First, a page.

I don't think "tinniness", a convenient term to describe the way some import canned Euro beers taste, comes from the metal in most cases. I too have heard cans are lined with some type of enamel or other material to prevent contact with the metal. I think the off-flavours usually come from long storage and maybe some international shipping conditions. There is something about trapping European beer (particularly lagers) in a can which seems to produce these flavours after many months in transit, warehousing or on the shelf, I think too best-by dates are often kind of theoretical, optimistic one might say. A beer may last 3 months tolerably well, but 12 months or more? Well, some will, but not that many I think. I do feel I can tell when some beer is pasteurised too hard, there is a burnt caramel ("cooked") taste that sometimes gives this away. The problem is less severe than in the past, industry has gotten better at pasteurisation. And it has gotten better too at shipping beer internationally. Today, it is rare that a beer even in a green bottle is plain old skunky, that "stinky" taste that too often was a staple of many beer imports in the 1970's and 80's. But the bar is set higher today. We are used to fresh, unpasteurised beer now due to our micro producers who, when their beer is served in very good condition, make some of the best beers anywhere. So we expect more of our imports. Pilsener Urquel, which in my view is better in the can than in the bottle, innovated in this area by ensuring some years ago that its beer was brought in quickly. It is always very good now. And that DAB beer was very good, in my view quite a bit above any domestic commercial (big brewery) beer. Heineken is much better now too than it was 10 and 20 years ago. Heineken moved to all-malt production (about 10 years now I think) and that boosted quality too. I am not a fan in general of Heineken, but it is fair to note these remarks.

I exclude bottle-conditioned beers from these comments, they seem to do fine as imports and that is simply because they don't oxidise as fast if properly processed. The yeast in the bottle absorbs oxygen, neutralises it in some way, this was explained on another thread recently, maybe it was Perry who noted that.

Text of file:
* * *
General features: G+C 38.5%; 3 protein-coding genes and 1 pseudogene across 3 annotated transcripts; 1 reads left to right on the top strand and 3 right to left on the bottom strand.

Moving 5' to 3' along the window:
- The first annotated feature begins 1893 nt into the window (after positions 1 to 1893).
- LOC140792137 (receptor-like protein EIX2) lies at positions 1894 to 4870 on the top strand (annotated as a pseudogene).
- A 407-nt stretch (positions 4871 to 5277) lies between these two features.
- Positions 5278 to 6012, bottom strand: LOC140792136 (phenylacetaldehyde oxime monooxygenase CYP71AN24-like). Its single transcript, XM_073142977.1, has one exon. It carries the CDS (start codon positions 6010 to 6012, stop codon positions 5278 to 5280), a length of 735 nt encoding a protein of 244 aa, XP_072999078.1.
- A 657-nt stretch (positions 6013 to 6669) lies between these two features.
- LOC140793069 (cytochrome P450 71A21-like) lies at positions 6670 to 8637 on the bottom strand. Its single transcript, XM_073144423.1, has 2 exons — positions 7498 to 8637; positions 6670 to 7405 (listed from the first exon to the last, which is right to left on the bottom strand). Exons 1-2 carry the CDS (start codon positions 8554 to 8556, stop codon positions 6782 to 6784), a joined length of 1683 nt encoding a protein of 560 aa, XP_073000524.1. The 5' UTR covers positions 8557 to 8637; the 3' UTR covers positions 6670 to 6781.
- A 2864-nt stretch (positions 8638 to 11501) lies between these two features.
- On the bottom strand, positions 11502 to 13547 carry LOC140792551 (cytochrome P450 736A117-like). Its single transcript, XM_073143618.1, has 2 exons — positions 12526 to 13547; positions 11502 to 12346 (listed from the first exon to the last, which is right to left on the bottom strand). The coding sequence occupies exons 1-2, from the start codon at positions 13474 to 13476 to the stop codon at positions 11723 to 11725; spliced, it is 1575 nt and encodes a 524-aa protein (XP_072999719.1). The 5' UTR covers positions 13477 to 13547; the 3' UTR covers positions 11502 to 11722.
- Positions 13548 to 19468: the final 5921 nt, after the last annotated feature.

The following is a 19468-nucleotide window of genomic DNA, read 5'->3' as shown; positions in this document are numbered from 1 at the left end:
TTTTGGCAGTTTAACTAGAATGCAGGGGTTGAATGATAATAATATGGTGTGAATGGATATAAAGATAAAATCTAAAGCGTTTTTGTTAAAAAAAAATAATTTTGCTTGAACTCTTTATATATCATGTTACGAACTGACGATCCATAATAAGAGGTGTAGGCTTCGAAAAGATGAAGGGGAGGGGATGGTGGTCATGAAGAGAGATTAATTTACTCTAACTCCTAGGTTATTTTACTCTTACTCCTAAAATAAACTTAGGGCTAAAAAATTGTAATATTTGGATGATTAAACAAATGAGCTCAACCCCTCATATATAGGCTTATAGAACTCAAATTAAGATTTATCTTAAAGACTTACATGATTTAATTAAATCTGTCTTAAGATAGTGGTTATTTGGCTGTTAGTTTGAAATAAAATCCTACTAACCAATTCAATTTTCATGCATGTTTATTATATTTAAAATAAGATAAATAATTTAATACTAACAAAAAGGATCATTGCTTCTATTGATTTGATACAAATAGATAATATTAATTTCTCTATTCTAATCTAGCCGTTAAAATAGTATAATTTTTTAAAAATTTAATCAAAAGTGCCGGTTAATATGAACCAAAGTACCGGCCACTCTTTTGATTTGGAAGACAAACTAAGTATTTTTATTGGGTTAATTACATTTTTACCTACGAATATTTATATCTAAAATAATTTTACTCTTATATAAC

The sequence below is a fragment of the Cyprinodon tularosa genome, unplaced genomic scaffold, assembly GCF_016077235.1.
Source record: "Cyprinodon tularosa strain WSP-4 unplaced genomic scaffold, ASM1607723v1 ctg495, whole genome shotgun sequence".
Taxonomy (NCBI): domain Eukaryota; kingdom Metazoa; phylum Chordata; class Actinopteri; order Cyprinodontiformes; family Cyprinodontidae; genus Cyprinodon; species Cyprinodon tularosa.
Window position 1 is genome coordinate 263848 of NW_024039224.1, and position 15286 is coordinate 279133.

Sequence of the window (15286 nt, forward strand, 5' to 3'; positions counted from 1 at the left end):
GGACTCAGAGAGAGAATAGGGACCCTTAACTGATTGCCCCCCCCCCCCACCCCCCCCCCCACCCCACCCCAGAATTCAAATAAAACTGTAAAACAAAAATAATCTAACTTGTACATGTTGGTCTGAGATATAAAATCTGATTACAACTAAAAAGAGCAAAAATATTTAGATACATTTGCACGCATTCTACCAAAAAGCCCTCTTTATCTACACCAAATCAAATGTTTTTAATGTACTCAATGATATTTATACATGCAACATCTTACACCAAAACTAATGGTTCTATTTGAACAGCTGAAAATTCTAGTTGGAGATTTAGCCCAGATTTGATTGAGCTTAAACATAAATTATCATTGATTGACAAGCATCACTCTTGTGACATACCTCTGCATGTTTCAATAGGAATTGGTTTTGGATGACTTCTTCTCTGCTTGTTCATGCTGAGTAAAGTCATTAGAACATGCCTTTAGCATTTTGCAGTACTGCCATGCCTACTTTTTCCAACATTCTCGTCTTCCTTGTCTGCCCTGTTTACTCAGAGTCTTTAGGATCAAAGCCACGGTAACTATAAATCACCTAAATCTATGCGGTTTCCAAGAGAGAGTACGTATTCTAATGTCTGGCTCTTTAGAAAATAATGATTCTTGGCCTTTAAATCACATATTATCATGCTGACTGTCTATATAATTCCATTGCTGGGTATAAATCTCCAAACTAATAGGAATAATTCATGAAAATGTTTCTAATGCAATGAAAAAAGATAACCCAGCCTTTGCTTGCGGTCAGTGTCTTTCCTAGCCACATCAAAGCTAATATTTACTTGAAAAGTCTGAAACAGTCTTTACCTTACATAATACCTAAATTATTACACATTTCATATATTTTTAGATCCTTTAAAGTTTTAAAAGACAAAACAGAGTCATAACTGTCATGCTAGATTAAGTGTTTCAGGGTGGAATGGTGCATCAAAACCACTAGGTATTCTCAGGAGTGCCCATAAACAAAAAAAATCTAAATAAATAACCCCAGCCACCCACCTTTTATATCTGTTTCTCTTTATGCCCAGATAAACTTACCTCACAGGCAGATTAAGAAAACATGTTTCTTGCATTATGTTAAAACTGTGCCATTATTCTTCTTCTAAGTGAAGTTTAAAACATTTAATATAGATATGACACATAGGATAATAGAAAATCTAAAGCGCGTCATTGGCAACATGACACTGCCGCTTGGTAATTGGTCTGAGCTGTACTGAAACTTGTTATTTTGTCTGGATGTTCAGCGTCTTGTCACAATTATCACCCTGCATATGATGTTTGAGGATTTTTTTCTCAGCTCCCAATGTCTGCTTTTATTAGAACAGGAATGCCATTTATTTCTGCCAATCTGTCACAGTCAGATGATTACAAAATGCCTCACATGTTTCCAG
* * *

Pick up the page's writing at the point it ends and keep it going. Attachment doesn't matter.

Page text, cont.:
Obviously the issues faced by local small producers to ensure their beers are served in good condition whether on draught or in bottle are different, I'm simply saying that some Euro lagers when brought in fast can show their stuff and in this sense offer inspiration to our brewers to live up to the best of the European bottom-fermented tradition. Theoretically our craft brewers should be able to exceed it but rarely have I had a Canadian micro lager as good as that DAB was. Obviously some are, e.g., Steamwhistle is very good now, so is the lager at that brewpub on St-Denis Street in Montreal (its Czech-style pils). There are other examples. But all things being equal, in my view the "typical" bottled (and even draft) Canadian micro lager just doesn't offer the complexity and style of that DAB, or Urquel. This is intended constructively of course. When beer is as good as it can be in one part of the market, beer in the other parts will get better, it is a mutually reinforcing thing. Indeed I think some exporters to our shores realised they had to get their beer here in as good a shape as possible because of the lure of fresh craft beer in the export market, so certainly I wouldn't argue it doesn't work both ways.

Gary
Last edited by old faithful on Sun Feb 26, 2006 7:19 am, edited 1 time in total.
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Postby JerCraigs » Sat Feb 25, 2006 11:32 pm

Gary;